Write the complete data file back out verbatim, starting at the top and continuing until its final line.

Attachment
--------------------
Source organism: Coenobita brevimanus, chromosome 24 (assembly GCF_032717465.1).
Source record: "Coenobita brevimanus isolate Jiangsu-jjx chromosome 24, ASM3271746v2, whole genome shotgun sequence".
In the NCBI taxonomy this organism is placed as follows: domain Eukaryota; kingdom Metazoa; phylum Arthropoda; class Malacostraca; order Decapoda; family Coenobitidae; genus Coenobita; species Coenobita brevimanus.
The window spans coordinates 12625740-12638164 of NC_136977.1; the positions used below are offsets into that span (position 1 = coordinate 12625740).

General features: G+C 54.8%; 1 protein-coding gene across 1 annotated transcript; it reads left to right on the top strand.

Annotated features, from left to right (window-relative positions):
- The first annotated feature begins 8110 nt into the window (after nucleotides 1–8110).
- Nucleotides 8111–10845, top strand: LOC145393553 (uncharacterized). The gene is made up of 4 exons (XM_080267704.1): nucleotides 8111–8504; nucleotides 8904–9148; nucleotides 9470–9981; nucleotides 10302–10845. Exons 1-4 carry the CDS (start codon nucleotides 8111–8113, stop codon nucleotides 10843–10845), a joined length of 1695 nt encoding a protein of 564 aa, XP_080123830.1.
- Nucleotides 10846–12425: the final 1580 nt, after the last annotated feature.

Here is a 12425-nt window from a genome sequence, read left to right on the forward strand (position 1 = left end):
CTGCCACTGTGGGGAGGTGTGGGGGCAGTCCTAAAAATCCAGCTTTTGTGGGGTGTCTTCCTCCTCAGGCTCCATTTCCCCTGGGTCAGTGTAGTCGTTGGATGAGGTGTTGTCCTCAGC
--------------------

Source organism: Coenobita brevimanus, chromosome 24 (assembly GCF_032717465.1).
Source record: "Coenobita brevimanus isolate Jiangsu-jjx chromosome 24, ASM3271746v2, whole genome shotgun sequence".
In the NCBI taxonomy this organism is placed as follows: domain Eukaryota; kingdom Metazoa; phylum Arthropoda; class Malacostraca; order Decapoda; family Coenobitidae; genus Coenobita; species Coenobita brevimanus.
The window spans coordinates 12625740-12638164 of NC_136977.1; the positions used below are offsets into that span (position 1 = coordinate 12625740).

General features: G+C 54.8%; 1 protein-coding gene across 1 annotated transcript; it reads left to right on the top strand.

Annotated features, from left to right (window-relative positions):
- The first annotated feature begins 8110 nt into the window (after nucleotides 1–8110).
- Nucleotides 8111–10845, top strand: LOC145393553 (uncharacterized). The gene is made up of 4 exons (XM_080267704.1): nucleotides 8111–8504; nucleotides 8904–9148; nucleotides 9470–9981; nucleotides 10302–10845. Exons 1-4 carry the CDS (start codon nucleotides 8111–8113, stop codon nucleotides 10843–10845), a joined length of 1695 nt encoding a protein of 564 aa, XP_080123830.1.
- Nucleotides 10846–12425: the final 1580 nt, after the last annotated feature.

Here is a 12425-nt window from a genome sequence, read left to right on the forward strand (position 1 = left end):
CTGCCACTGTGGGGAGGTGTGGGGGCAGTCCTAAAAATCCAGCTTTTGTGGGGTGTCTTCCTCCTCAGGCTCCATTTCCCCTGGGTCAGTGTAGTCGTTGGATGAGGTGTTGTCCTCAGC